From mid-January to mid-February, the eyes of most Malians were glued to the TV (the few that are around) each night as the bi-annual African Cup of Nations was being played in Equatorial Guinea and Gabon.
One of my good friends at site, a teacher at the local high school, has a TV that he runs using car battery power. Each night that there was a game, I was at his house with a group of friends picking teams at random to root for (usually the underdog).
On the nights when two countries were playing and we were picking “our team” at random, the conversation would usually stray from the TV and the game would merely serve as background noise…until a goal was scored. After the goals, we would turn our attention to the screen and comment on the team’s post-goal celebratory dancing. We would watch the replay of the goal and talk about how good, easy, difficult or poor the shot was. After that, those of us who chose the team that was winning would throw a couple of jokes toward the losing team and then we would return to other conversation.
Although these nights were fun, they were nothing compared to the nights that Mali was playing…a team we could all root for together. And there was no talking during these games. Each pass was critiqued, every fake fall followed by a whistle blow was celebrated, and all aggressions against Malian players deserved a yellow or red card. When the Malians were playing well, everyone was excited and the opposing team was the brunt of every joke. When they weren’t playing well, everyone in the group had an idea of why they were playing poorly and what they should be doing to improve their game. There was as much to watch off the screen as on.
My favorite part of the tournament was when Mali would score a goal or win a game. The explosion of celebration could only be matched by a group of Kentucky basketball fans celebrating a hard-fought victory (I felt at home in this situation, haha!)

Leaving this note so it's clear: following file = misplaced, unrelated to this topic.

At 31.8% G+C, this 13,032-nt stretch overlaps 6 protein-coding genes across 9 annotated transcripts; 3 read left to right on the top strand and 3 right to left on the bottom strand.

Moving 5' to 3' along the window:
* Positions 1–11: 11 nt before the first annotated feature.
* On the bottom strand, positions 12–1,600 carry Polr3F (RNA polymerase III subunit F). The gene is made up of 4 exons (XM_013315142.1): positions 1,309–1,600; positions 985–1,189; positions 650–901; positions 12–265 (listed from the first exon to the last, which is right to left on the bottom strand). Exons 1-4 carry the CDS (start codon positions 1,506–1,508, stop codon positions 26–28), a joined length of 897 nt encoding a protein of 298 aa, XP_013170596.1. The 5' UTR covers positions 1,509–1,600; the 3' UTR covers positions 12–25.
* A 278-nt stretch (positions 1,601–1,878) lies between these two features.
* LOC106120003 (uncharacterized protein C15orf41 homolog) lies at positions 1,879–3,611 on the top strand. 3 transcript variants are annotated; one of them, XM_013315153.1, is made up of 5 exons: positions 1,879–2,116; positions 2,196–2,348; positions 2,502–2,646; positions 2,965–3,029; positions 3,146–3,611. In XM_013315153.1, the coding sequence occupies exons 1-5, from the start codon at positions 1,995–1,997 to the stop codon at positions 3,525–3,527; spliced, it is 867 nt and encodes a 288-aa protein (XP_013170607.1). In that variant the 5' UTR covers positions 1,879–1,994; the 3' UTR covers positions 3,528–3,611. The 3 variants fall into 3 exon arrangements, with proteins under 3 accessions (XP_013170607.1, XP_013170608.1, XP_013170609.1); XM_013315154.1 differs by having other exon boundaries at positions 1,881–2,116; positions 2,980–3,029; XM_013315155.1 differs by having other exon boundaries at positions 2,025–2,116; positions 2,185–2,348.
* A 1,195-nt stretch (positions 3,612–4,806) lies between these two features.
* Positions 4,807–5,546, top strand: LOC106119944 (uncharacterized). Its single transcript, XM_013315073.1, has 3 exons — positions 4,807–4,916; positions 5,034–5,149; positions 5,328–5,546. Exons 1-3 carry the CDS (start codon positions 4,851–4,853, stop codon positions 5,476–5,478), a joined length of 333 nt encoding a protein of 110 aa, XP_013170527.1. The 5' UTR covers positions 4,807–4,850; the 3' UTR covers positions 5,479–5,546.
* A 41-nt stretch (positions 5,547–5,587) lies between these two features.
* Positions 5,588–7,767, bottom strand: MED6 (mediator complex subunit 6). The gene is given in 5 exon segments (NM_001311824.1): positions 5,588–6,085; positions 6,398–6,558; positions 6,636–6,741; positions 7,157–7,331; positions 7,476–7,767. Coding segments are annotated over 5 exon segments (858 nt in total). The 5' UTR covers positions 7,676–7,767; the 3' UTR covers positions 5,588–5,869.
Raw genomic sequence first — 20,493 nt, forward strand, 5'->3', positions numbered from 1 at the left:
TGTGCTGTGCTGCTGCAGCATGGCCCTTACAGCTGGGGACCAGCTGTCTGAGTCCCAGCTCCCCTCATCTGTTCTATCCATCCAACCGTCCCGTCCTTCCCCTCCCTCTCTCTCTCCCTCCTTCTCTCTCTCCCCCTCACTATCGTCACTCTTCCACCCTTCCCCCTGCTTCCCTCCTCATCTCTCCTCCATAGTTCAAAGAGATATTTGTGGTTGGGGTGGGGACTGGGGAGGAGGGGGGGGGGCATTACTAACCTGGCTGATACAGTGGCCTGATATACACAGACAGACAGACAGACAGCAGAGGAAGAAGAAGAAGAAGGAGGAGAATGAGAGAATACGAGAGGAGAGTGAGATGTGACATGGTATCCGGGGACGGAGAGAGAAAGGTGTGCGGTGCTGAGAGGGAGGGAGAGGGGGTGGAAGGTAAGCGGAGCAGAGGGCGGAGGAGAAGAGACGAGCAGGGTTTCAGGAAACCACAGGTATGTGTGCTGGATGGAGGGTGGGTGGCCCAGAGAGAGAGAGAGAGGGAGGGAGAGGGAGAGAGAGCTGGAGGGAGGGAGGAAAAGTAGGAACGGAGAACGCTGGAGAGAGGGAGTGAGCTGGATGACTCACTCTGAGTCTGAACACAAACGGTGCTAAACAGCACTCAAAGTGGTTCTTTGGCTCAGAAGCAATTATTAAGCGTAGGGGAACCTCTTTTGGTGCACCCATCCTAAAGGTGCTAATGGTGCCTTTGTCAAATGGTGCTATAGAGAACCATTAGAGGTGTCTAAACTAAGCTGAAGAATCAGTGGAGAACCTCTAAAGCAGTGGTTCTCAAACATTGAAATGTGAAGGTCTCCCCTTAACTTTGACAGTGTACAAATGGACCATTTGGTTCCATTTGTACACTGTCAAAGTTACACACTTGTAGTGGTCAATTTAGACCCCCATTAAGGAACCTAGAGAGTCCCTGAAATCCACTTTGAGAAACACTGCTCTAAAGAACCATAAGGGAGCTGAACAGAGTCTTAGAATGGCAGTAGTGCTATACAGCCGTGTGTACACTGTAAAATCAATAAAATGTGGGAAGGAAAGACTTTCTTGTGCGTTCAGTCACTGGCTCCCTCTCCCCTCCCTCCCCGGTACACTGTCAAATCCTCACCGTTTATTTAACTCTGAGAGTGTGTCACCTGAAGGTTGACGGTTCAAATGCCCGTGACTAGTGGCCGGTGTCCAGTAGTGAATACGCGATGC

As the ball would enter the goal, all ten of the grown men I was watching the game with would rise to their feet and shout “bi!” or “goal!” This would be followed by an exchange of high fives and a rash of one-liners – “Did you see that?” “These guys can play!” “That’s how you win a game!” After we had all settled back into our seats you could still hear the neighbors and people as far away as the small shops on the main road rejoicing.
I was in Bamako the night that Mali beat Guinea in the group stages – a victory they were not supposed to claim. In the cab back to the Peace Corps house there were people in the streets waving Malian flags, chanting and relishing in the win. It was great to see the support that was filling the streets, even for a game in the early stages of the tournament.
Because it is always the most fun to cheer for a team that is winning, I was very happy to see Mali make it to the quarterfinals of the tournament. Although they lost to a traditional rival, Cote d’Ivoire, they went on to take third place by beating Ghana in the playoff game (an extra sweet victory for me, as Ghana booted the United States from the World Cup in 2010).
It was exciting to feel like I was a part of the collective excitement that took over Mali in the early part of 2012, despite the fact that I had never watched, or for that matter even heard of, the African Cup of Nations. Although usually a bi-annual tournament, the Cup will be played again next year in order to offset it from the World Cup, which will take place in 2014. You better believe that I will be checking the CAF Web site for score updates and rooting for the team that hails from the country that has become my second home, Mali.